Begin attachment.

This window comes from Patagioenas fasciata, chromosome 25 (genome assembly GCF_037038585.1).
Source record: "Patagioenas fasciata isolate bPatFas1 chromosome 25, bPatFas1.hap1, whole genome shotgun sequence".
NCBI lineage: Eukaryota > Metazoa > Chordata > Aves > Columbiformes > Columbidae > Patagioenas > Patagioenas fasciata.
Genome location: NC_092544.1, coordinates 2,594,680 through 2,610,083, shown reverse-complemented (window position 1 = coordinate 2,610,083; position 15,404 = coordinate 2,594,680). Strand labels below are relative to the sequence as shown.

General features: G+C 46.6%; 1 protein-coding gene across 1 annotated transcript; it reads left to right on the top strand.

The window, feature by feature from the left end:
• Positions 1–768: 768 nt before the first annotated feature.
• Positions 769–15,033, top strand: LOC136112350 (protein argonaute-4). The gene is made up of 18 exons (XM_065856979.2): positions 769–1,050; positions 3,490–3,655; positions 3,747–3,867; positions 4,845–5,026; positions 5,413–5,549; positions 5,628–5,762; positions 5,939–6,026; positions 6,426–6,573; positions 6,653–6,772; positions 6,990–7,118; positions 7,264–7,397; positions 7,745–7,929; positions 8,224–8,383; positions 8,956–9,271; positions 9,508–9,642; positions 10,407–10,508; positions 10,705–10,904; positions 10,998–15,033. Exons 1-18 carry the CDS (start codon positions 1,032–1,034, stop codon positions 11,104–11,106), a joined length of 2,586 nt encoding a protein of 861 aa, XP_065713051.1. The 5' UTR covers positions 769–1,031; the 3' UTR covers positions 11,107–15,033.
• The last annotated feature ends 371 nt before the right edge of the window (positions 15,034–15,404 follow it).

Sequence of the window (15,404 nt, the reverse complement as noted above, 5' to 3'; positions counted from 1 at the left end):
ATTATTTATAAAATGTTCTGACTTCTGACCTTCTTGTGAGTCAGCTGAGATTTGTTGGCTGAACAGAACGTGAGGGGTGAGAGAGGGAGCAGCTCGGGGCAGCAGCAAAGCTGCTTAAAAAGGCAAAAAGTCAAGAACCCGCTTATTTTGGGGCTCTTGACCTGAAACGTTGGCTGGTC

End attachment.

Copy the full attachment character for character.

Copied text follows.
This window comes from Patagioenas fasciata, chromosome 25 (genome assembly GCF_037038585.1).
Source record: "Patagioenas fasciata isolate bPatFas1 chromosome 25, bPatFas1.hap1, whole genome shotgun sequence".
NCBI lineage: Eukaryota > Metazoa > Chordata > Aves > Columbiformes > Columbidae > Patagioenas > Patagioenas fasciata.
Genome location: NC_092544.1, coordinates 2,594,680 through 2,610,083, shown reverse-complemented (window position 1 = coordinate 2,610,083; position 15,404 = coordinate 2,594,680). Strand labels below are relative to the sequence as shown.

General features: G+C 46.6%; 1 protein-coding gene across 1 annotated transcript; it reads left to right on the top strand.

The window, feature by feature from the left end:
• Positions 1–768: 768 nt before the first annotated feature.
• Positions 769–15,033, top strand: LOC136112350 (protein argonaute-4). The gene is made up of 18 exons (XM_065856979.2): positions 769–1,050; positions 3,490–3,655; positions 3,747–3,867; positions 4,845–5,026; positions 5,413–5,549; positions 5,628–5,762; positions 5,939–6,026; positions 6,426–6,573; positions 6,653–6,772; positions 6,990–7,118; positions 7,264–7,397; positions 7,745–7,929; positions 8,224–8,383; positions 8,956–9,271; positions 9,508–9,642; positions 10,407–10,508; positions 10,705–10,904; positions 10,998–15,033. Exons 1-18 carry the CDS (start codon positions 1,032–1,034, stop codon positions 11,104–11,106), a joined length of 2,586 nt encoding a protein of 861 aa, XP_065713051.1. The 5' UTR covers positions 769–1,031; the 3' UTR covers positions 11,107–15,033.
• The last annotated feature ends 371 nt before the right edge of the window (positions 15,034–15,404 follow it).

Sequence of the window (15,404 nt, the reverse complement as noted above, 5' to 3'; positions counted from 1 at the left end):
ATTATTTATAAAATGTTCTGACTTCTGACCTTCTTGTGAGTCAGCTGAGATTTGTTGGCTGAACAGAACGTGAGGGGTGAGAGAGGGAGCAGCTCGGGGCAGCAGCAAAGCTGCTTAAAAAGGCAAAAAGTCAAGAACCCGCTTATTTTGGGGCTCTTGACCTGAAACGTTGGCTGGTC